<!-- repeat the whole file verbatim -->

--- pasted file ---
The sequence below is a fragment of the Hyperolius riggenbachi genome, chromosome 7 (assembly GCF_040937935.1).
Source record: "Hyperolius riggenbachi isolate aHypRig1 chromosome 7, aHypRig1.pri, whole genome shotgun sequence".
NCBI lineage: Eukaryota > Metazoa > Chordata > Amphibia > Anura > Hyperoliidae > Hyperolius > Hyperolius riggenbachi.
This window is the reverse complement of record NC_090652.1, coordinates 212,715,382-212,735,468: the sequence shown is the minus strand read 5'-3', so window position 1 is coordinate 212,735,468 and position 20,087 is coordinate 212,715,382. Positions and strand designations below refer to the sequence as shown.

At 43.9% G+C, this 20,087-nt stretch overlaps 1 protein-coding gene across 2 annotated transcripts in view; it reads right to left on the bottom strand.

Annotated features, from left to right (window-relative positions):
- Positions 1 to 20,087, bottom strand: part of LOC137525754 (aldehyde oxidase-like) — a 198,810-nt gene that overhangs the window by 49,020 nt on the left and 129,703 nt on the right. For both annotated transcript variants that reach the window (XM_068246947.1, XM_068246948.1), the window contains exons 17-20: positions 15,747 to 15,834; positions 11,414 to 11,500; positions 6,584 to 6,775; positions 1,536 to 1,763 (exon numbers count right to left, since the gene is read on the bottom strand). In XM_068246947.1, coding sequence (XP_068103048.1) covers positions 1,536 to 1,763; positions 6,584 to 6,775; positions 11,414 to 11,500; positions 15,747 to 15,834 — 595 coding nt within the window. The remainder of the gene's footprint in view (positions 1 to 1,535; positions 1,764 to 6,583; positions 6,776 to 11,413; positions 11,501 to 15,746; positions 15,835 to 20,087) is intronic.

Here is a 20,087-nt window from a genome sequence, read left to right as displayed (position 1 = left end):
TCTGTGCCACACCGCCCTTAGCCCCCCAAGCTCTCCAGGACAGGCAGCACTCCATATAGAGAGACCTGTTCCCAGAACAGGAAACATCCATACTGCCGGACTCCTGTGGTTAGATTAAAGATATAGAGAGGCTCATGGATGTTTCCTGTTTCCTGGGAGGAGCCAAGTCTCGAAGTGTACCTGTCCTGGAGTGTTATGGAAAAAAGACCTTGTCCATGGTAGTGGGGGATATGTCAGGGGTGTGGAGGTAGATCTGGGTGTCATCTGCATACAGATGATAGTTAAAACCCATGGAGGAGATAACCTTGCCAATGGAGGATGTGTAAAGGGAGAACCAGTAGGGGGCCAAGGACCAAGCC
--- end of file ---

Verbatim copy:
The sequence below is a fragment of the Hyperolius riggenbachi genome, chromosome 7 (assembly GCF_040937935.1).
Source record: "Hyperolius riggenbachi isolate aHypRig1 chromosome 7, aHypRig1.pri, whole genome shotgun sequence".
NCBI lineage: Eukaryota > Metazoa > Chordata > Amphibia > Anura > Hyperoliidae > Hyperolius > Hyperolius riggenbachi.
This window is the reverse complement of record NC_090652.1, coordinates 212,715,382-212,735,468: the sequence shown is the minus strand read 5'-3', so window position 1 is coordinate 212,735,468 and position 20,087 is coordinate 212,715,382. Positions and strand designations below refer to the sequence as shown.

At 43.9% G+C, this 20,087-nt stretch overlaps 1 protein-coding gene across 2 annotated transcripts in view; it reads right to left on the bottom strand.

Annotated features, from left to right (window-relative positions):
- Positions 1 to 20,087, bottom strand: part of LOC137525754 (aldehyde oxidase-like) — a 198,810-nt gene that overhangs the window by 49,020 nt on the left and 129,703 nt on the right. For both annotated transcript variants that reach the window (XM_068246947.1, XM_068246948.1), the window contains exons 17-20: positions 15,747 to 15,834; positions 11,414 to 11,500; positions 6,584 to 6,775; positions 1,536 to 1,763 (exon numbers count right to left, since the gene is read on the bottom strand). In XM_068246947.1, coding sequence (XP_068103048.1) covers positions 1,536 to 1,763; positions 6,584 to 6,775; positions 11,414 to 11,500; positions 15,747 to 15,834 — 595 coding nt within the window. The remainder of the gene's footprint in view (positions 1 to 1,535; positions 1,764 to 6,583; positions 6,776 to 11,413; positions 11,501 to 15,746; positions 15,835 to 20,087) is intronic.

Here is a 20,087-nt window from a genome sequence, read left to right as displayed (position 1 = left end):
TCTGTGCCACACCGCCCTTAGCCCCCCAAGCTCTCCAGGACAGGCAGCACTCCATATAGAGAGACCTGTTCCCAGAACAGGAAACATCCATACTGCCGGACTCCTGTGGTTAGATTAAAGATATAGAGAGGCTCATGGATGTTTCCTGTTTCCTGGGAGGAGCCAAGTCTCGAAGTGTACCTGTCCTGGAGTGTTATGGAAAAAAGACCTTGTCCATGGTAGTGGGGGATATGTCAGGGGTGTGGAGGTAGATCTGGGTGTCATCTGCATACAGATGATAGTTAAAACCCATGGAGGAGATAACCTTGCCAATGGAGGATGTGTAAAGGGAGAACCAGTAGGGGGCCAAGGACCAAGCC